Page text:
Even if we keep it relatively simple by using the same password – or variants of it – for multiple purposes, or we use some sort of single-sign on application, it’s still hard and irritating to keep track of all the pin-codes and passwords we need to keep everyday life running smoothly. Given how often we all use our phones in the course of a day, one of the most irritating is the phone password. And yet it’s one of the most important ones, given how relatively easy it is to lose a smartphone – as opposed to an IoT device attached to the wall in our home – and how much info so many of us keep on those smartphones.
Biometrics has been coming to the rescue for years to replace the old-school password approach. Most common to date are the fingerprint identification methods that some smartphones offer. Fingerprints, as it turned out, can be stolen. I read somewhere that PlayDo can even be used to do the job. Then there’s the fear that your finger could get hacked off. (Fortunately, it turns out that the technology can detect whether the finger is attached to a live body or not.) Then there’s the more reasonable fear that the fingerprint database in the sky will be hacked. And, unlike with a password, you can’t just go and change your fingerprint.
Now all eyes seem to be turning to iris-scans and/or facial recognition. And one of the technology leaders here is FotoNation, the company that – bless them – came up with the algorithms that cameras and smartphones have been using for years to eliminate “red eye” photos.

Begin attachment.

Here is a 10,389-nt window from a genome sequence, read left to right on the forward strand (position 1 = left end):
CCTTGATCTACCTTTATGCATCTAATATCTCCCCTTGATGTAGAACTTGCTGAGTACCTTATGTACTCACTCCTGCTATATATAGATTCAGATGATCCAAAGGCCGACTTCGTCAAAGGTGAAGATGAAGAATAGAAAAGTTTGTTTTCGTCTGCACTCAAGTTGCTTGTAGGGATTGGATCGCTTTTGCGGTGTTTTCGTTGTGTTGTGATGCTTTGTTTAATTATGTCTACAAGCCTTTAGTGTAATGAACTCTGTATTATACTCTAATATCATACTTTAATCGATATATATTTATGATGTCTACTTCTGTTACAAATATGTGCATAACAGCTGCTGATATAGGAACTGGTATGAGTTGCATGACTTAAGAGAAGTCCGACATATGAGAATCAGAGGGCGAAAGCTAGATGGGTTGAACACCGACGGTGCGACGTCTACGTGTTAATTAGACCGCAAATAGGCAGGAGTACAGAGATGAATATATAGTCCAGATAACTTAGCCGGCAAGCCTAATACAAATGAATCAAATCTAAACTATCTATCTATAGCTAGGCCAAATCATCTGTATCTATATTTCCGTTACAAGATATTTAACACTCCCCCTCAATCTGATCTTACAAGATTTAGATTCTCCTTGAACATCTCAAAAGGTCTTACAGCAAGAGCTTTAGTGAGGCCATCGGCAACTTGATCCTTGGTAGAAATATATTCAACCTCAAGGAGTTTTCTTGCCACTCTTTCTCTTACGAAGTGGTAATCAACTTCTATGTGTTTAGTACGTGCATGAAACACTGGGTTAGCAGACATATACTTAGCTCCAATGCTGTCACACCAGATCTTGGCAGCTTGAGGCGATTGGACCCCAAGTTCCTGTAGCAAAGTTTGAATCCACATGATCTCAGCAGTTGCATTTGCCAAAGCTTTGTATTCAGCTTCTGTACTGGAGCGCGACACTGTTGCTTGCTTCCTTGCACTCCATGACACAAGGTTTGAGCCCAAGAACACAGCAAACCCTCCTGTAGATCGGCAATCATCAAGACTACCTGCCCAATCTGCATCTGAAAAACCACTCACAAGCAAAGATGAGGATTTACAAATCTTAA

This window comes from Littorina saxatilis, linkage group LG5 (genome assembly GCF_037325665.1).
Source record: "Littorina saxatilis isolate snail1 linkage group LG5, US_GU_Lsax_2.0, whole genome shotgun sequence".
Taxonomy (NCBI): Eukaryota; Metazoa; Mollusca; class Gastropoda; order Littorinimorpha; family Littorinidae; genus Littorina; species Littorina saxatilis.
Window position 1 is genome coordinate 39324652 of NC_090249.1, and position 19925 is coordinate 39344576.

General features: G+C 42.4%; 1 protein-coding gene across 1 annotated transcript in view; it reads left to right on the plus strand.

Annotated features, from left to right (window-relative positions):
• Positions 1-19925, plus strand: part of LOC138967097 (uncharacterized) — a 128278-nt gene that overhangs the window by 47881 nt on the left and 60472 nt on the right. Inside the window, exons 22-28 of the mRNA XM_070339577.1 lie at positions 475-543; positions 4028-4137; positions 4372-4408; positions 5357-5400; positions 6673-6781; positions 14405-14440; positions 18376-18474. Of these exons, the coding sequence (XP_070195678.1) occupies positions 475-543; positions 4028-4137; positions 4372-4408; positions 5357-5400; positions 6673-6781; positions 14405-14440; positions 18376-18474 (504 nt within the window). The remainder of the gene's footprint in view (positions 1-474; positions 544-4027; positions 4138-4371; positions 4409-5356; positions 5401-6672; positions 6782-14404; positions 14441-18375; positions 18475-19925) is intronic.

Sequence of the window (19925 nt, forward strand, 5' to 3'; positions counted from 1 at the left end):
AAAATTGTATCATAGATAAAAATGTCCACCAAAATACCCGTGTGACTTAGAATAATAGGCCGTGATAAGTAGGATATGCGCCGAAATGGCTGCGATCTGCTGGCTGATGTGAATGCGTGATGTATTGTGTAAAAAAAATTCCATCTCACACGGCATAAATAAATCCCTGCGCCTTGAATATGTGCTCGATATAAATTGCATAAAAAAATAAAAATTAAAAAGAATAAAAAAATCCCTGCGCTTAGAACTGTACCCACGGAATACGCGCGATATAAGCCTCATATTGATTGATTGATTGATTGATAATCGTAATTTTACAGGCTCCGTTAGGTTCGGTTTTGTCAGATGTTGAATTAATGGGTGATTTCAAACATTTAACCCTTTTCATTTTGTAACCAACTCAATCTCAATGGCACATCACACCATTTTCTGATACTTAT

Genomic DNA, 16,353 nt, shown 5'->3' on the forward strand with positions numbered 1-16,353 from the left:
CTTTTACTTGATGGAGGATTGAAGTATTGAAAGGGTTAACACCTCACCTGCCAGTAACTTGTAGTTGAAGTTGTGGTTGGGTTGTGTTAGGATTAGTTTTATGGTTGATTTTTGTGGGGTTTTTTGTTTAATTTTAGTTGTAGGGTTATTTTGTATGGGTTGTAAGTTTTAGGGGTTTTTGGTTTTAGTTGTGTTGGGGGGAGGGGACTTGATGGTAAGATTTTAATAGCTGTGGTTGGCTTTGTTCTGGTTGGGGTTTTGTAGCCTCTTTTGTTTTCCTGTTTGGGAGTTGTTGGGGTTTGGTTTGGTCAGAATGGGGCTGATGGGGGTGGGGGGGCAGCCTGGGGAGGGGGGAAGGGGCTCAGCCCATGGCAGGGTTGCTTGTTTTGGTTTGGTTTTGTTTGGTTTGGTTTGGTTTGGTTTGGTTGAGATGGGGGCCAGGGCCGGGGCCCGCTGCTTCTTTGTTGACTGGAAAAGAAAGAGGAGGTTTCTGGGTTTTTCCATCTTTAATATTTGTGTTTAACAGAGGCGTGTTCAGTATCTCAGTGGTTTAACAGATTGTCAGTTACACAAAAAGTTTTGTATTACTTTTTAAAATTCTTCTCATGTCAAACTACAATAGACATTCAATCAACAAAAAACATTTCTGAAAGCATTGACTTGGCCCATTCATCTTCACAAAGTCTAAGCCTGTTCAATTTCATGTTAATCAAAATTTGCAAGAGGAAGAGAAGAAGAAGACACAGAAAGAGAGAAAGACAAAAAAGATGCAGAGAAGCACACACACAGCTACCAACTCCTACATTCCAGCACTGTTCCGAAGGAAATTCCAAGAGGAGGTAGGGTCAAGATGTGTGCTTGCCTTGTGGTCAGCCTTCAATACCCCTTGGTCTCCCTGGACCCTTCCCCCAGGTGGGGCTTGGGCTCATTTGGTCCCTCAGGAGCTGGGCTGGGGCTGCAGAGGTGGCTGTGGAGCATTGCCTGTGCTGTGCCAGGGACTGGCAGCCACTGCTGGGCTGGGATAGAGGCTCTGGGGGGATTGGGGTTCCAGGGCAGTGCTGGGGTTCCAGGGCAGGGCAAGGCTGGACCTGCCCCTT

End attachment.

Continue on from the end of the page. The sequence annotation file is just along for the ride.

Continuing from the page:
“Other algorithms exist for robust iris recognition, but according to FotoNation it has the only IP that does not need connection to cloud computing resources. Running in standalone mode [Sumat] Mehta claims it has a one in 10 million false-acceptance rate, compare to 1-in-10,000 for its closest competitor. Mehta attributes its accuracy to its use of facial tracking of both irises simultaneously.” (Source: EE Times)
Well, you can’t believe everything you read, but this does sound interesting. They don’t need the cloud because they’ve developed hardware accelerator IP that enables extremely fast locally processing.
“[FotoNation’s] algorithm, as almost all artificial intelligence (AI) algorithms today, is based on a multi-layered neural network performing deep learning on user data. And because it tracks your facial features too, you don’t have to stare at the phone to get it to work. It also will cannot be “spoofed” according to Mehta, by taking a photo of the user.”
FotoNation’s not the only player here, of course. The Samsung Galaxy Note7 has an iris scanner. (Apple is not expected to incorporate it in the iPhone for another couple of years. But with all the problems Galaxy has been having with exploding devices, I’m not sure I’d feel all that confident holding one up to my eye for scan every time I wanted to use it!)
It will be interesting to see whether iris scanning (and facial recognition) will be incorporated in consumer applications, as they have been in security systems and other commercial/industrial settings.